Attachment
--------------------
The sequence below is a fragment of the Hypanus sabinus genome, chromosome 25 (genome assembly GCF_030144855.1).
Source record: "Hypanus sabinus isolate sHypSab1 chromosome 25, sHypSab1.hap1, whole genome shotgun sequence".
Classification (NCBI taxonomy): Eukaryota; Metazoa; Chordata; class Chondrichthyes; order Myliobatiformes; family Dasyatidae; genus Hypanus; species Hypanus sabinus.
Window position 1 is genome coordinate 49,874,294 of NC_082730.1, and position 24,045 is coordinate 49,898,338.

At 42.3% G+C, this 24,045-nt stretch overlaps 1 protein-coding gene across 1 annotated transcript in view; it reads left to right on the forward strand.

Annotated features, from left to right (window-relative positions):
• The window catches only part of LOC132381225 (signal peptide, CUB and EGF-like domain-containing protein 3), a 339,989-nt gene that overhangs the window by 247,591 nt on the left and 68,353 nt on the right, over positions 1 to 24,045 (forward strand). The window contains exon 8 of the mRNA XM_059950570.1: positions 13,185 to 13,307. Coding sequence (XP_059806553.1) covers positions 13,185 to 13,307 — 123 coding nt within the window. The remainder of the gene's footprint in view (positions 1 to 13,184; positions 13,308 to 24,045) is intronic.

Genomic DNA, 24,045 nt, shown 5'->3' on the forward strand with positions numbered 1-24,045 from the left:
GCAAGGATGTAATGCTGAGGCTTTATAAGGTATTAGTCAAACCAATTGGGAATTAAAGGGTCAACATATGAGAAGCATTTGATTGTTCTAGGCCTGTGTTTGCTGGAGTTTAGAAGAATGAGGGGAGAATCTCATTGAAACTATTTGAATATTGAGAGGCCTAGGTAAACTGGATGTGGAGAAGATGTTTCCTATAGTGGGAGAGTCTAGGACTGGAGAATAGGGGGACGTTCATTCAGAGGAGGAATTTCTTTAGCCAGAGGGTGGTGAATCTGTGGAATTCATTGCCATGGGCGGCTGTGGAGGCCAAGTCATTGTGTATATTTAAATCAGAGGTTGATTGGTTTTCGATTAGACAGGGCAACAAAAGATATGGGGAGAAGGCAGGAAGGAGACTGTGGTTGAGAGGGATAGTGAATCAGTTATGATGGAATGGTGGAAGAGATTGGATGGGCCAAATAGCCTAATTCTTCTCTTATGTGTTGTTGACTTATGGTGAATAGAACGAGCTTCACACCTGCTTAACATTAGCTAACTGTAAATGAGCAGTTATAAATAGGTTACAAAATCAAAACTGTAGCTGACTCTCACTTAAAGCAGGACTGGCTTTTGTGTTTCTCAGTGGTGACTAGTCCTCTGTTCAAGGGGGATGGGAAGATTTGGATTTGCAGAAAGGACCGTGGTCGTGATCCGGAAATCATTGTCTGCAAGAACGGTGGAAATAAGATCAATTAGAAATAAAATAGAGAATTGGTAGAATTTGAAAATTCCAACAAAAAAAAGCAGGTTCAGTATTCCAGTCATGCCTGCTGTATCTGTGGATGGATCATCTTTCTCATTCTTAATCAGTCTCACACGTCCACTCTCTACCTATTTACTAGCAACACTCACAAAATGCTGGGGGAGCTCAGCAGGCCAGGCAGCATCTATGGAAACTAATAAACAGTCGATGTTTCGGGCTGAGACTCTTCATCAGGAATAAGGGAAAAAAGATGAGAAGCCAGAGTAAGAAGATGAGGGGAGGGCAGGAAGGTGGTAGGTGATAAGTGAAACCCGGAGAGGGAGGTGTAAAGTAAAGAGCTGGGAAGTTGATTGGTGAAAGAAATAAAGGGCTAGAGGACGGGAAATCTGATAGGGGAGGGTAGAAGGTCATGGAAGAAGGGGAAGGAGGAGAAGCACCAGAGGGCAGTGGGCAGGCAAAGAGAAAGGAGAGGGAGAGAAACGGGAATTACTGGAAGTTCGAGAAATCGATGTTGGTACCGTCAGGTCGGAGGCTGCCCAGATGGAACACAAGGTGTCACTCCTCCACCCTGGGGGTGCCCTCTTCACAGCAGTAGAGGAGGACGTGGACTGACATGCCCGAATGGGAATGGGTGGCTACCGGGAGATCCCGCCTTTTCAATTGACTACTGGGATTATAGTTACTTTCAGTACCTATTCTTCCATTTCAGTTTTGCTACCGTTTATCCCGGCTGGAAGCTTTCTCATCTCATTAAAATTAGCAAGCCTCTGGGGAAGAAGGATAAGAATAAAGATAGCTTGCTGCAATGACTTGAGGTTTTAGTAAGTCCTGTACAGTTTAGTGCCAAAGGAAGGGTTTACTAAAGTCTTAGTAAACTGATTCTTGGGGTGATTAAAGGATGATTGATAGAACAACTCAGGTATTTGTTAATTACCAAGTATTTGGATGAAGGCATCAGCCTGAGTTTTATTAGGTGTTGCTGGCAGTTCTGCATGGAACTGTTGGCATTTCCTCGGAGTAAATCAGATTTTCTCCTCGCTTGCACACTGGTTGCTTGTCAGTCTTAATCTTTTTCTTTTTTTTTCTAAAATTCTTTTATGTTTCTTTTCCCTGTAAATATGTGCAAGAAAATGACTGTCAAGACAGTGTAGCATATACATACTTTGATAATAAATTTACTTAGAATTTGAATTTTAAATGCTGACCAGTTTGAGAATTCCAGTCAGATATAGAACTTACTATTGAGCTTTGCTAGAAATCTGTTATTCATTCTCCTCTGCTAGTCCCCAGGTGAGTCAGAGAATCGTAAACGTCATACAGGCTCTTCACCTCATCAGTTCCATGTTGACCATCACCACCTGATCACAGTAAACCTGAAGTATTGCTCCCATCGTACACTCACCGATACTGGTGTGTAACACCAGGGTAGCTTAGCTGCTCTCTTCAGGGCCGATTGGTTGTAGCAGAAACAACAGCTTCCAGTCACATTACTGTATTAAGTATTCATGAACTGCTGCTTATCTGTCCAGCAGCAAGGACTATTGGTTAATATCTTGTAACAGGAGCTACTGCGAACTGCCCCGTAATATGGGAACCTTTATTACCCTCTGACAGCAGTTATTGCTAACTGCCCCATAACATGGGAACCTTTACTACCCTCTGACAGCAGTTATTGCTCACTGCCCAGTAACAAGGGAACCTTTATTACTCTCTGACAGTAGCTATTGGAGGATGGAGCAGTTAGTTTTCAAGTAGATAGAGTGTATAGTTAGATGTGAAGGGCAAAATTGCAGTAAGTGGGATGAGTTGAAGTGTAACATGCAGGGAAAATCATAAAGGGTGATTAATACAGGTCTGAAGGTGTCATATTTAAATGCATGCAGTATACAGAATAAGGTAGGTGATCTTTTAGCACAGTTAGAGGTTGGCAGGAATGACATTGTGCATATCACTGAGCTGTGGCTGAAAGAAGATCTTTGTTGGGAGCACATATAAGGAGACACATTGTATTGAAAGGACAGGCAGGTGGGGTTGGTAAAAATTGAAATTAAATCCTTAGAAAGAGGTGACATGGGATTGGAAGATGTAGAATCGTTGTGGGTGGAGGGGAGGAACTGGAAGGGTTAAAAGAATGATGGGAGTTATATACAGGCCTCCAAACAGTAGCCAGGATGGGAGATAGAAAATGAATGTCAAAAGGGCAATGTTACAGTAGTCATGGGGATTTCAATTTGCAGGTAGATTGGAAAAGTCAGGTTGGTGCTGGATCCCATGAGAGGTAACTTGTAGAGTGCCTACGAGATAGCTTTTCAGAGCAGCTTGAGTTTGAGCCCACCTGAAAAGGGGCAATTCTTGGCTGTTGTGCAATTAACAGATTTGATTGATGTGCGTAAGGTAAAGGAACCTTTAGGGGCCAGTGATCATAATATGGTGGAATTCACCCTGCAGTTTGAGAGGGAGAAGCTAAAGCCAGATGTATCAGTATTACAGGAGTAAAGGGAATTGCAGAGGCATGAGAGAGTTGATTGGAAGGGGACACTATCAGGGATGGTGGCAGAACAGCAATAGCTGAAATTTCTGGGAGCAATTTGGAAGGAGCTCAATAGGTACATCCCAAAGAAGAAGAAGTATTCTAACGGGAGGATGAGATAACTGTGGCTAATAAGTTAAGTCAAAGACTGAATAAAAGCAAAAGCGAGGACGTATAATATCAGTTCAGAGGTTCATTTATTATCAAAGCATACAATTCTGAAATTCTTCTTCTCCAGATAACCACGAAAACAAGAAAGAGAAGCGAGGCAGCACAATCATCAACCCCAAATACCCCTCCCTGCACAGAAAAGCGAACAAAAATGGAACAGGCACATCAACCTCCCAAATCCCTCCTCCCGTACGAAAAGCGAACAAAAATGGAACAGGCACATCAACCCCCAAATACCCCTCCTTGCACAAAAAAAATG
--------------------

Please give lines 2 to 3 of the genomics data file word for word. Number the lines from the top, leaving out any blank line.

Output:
Source record: "Hypanus sabinus isolate sHypSab1 chromosome 25, sHypSab1.hap1, whole genome shotgun sequence".
Classification (NCBI taxonomy): Eukaryota; Metazoa; Chordata; class Chondrichthyes; order Myliobatiformes; family Dasyatidae; genus Hypanus; species Hypanus sabinus.